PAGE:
Consumer Optimism Falls as Gas Prices Rise | NACS Online – Media – Press Releases – 2015
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Consumer Optimism Falls as Gas Prices Rise

3/10/2015

​ALEXANDRIA, VA — Rising gas prices are taking a toll on consumer optimism about the economy, with optimism falling to its lowest level since August 2014. Consumer optimism fell from 54% to 44%, the largest decrease in optimism in more than two years, according to survey results released by the National Association of Convenience Stores (NACS).

In the past month, gas prices rose 29 cents per gallon as refineries have begun the transition to produce the costlier summer-blend fuels that are required in many markets across the country. Over the past 15 years, gas prices have increased, on average, more than 50 cents per gallon during the February-to-May transition.

Consumers expect the upward trajectory of gas prices to continue, as three in four (73%) believe gas prices will be higher in 30 days than they are today — a noteworthy increase from 58% in February.

Weather may also play a role in consumer optimism. Consumer optimism was the lowest in the Northeast (37%), which has been battered by storms and cold weather this past month.

“While prices are rising, retail gross margins on gas are falling and now average 10 cents per gallon, about half of the 19 cents per gallon that they have averaged over the past five years,” said NACS Vice President of Strategic Industry Initiatives Jeff Lenard. “After factoring in expenses — especially credit card fees — profit margins across the country are slim or negative at the fuel pump now.”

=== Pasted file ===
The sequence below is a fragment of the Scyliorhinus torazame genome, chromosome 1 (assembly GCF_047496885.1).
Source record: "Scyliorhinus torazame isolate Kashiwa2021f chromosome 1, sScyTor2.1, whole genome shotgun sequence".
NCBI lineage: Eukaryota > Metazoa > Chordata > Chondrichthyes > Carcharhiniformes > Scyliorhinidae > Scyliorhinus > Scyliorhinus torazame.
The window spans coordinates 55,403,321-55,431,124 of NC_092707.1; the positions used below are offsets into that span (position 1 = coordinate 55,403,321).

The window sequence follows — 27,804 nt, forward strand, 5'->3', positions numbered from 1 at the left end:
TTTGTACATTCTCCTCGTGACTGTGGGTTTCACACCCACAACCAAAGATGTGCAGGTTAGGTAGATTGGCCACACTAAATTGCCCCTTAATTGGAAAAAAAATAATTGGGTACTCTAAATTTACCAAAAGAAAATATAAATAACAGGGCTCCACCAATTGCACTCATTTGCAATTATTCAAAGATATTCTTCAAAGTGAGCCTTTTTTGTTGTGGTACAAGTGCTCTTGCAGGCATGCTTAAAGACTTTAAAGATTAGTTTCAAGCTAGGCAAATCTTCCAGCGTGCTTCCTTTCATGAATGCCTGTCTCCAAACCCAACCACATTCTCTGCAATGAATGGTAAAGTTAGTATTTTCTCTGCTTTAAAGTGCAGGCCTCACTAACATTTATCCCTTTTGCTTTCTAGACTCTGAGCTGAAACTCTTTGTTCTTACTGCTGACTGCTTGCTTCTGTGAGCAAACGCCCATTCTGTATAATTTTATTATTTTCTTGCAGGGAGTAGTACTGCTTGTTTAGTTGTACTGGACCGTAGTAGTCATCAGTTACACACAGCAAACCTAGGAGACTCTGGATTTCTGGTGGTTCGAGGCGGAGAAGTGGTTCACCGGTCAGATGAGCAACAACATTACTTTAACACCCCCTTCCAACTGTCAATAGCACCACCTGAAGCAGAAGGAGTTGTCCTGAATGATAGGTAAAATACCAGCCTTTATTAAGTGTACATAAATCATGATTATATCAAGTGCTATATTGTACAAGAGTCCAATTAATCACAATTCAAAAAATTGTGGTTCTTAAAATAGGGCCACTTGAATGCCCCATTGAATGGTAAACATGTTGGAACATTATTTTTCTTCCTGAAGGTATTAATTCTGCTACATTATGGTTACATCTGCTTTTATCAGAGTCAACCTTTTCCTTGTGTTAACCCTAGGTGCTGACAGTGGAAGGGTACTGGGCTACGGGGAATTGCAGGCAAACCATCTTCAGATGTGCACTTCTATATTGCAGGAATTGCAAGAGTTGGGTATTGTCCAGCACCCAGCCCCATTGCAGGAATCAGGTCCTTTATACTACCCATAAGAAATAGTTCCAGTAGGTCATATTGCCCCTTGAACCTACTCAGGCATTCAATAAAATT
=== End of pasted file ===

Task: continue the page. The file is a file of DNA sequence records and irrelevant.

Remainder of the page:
With gas prices rising, consumers say they are more sensitive to the price at which they would change their behavior. The median fuel price consumers say they would try to reduce how much they drive is $3.50 per gallon, down from $4.00 this time last year. Similarly, the median price that consumers would seek out alternatives to drive is $4.14 per gallon, down from $4.70 in March 2014. Both of these figures are the lowest since NACS initiated the monthly consumer survey in January 2013.

“This lowering of the price threshold would seem to give evidence to the theory that consumers become much more sensitive to a spike after a period of lower prices,” said Lenard. “Consumer optimism has fallen to the level of August 2014, when gas prices were $3.50 a gallon, more than a dollar a gallon more than today.”

There is some good news in the findings. Despite the rise in gas prices, nearly one in five (19%) consumers say that they will spend more money on consumer goods over the next 30 days, the highest level since December when holiday shopping surged.

Younger consumers are most likely to spend and drive more this month. Of those ages 18-34, 27% say that they will shop more this month and 28% say that they will drive more, significantly higher than the overall average of 17%.

Over the past five months, consumer optimism has closely tracked miles per dollar spent on fuel, which measures self-reported fuel efficiency and gas prices.

NACS, which represents the convenience store industry that sells 80% of the gas sold in the country, conducts the monthly consumer sentiment survey to gauge how gas prices affect broader economic trends. The NACS survey was conducted by Penn, Schoen and Berland Associates LLC; 1,100 gas consumers were surveyed March 3-6, 2015. Summary results are at www.nacsonline.com/gasprices.